I think hearing loss sometimes goes overlooked, and even though patients try to advocate for themselves and say, look at me, can you speak slowly and clearly, I don't think that always happens. So, giving patients that independence and confidence to function in environments that they avoided or had difficulty with before is great.

TNR: How has the technology of the implants changed over time?

Wenstrup: I think technology has changed for preserving hearing, trying to be as atraumatic as we can to the anatomy. And that's been able to happen by changes in surgical technique. And the manufacturers of implants have come out with slimmer, smaller, more flexible electrode rays.

Everybody has a smartphone. And now, the nice thing is a lot of the processors have an app where you can control things like volume. And some of the technology you can actually stream directly to your processor for talking on the phone, listening to music. The kind of things that all of us do.

TNR: I heard about a canine Audiology program at the University of Cincinnati. Can you tell me anything about that?

Wenstrup: They call it the Fetch Lab. They've developed protocols to be able to test animals, and so they'll test puppies from breeders. They'll test service dogs.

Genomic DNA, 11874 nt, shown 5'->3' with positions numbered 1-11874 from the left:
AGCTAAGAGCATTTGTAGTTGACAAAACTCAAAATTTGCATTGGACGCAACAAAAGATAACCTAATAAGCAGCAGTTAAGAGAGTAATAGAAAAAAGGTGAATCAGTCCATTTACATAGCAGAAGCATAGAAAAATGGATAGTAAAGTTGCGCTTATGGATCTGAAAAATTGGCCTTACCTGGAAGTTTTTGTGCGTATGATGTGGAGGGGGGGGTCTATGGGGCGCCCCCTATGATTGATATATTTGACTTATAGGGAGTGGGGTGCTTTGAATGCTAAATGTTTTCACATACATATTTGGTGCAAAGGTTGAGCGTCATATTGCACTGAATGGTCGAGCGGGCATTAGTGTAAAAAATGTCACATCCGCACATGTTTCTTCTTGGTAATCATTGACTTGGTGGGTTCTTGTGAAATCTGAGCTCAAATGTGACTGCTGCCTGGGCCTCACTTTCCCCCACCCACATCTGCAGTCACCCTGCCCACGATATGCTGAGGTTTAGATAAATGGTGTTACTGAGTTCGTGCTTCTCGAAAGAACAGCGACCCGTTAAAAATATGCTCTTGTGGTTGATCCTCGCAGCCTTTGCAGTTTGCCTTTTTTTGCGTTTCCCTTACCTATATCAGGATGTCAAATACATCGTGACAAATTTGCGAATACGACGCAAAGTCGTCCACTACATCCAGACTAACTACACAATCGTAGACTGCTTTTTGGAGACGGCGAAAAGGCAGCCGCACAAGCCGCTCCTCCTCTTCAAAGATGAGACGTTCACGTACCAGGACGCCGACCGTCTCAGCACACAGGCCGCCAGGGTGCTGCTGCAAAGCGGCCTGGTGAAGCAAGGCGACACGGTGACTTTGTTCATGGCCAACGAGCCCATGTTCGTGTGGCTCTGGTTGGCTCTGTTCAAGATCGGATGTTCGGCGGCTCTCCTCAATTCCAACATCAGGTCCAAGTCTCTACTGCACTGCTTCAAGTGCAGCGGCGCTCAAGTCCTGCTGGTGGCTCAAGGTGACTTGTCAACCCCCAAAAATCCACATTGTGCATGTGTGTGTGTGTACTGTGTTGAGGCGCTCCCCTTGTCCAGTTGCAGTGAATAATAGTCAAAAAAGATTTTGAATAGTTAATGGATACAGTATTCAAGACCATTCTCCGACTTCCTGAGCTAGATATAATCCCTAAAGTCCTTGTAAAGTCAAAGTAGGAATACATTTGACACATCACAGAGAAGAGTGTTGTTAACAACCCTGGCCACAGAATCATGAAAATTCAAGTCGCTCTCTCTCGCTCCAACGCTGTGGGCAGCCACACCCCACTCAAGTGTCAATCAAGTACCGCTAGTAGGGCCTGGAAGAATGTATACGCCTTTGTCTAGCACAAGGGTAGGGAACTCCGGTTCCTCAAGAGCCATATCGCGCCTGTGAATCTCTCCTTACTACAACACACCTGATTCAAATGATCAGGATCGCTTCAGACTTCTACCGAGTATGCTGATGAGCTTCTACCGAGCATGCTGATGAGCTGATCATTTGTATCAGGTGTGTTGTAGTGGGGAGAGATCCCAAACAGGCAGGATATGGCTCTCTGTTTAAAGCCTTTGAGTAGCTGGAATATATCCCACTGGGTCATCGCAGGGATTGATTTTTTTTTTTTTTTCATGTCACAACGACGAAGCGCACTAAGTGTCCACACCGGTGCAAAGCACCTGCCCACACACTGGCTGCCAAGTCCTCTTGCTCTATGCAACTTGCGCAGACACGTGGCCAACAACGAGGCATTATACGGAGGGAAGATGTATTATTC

Recently, one of my grad students developed ear protection for military dogs.

It's only one of maybe two or three in the country that actually does animal testing and it's a pretty impressive thing. Anytime we have students come through here they love the experience.

TNR: What do you think is in the future for Audiology technology?

Wenstrup: I think we're going to continue to improve outcomes for patients. With the technology of smartphones and in-the-ear technology, I think a lot of other health tracking will occur, which is pretty cool. You're actually able to get a lot of different feedback; temperature, pulse, things like that.

As far as cochlear implants go, I hope to see totally implantable ones. If you could have a cochlear implant that is completely under the skin, I think patients would be very excited about that. We are a society where cosmetics and aesthetics are very important.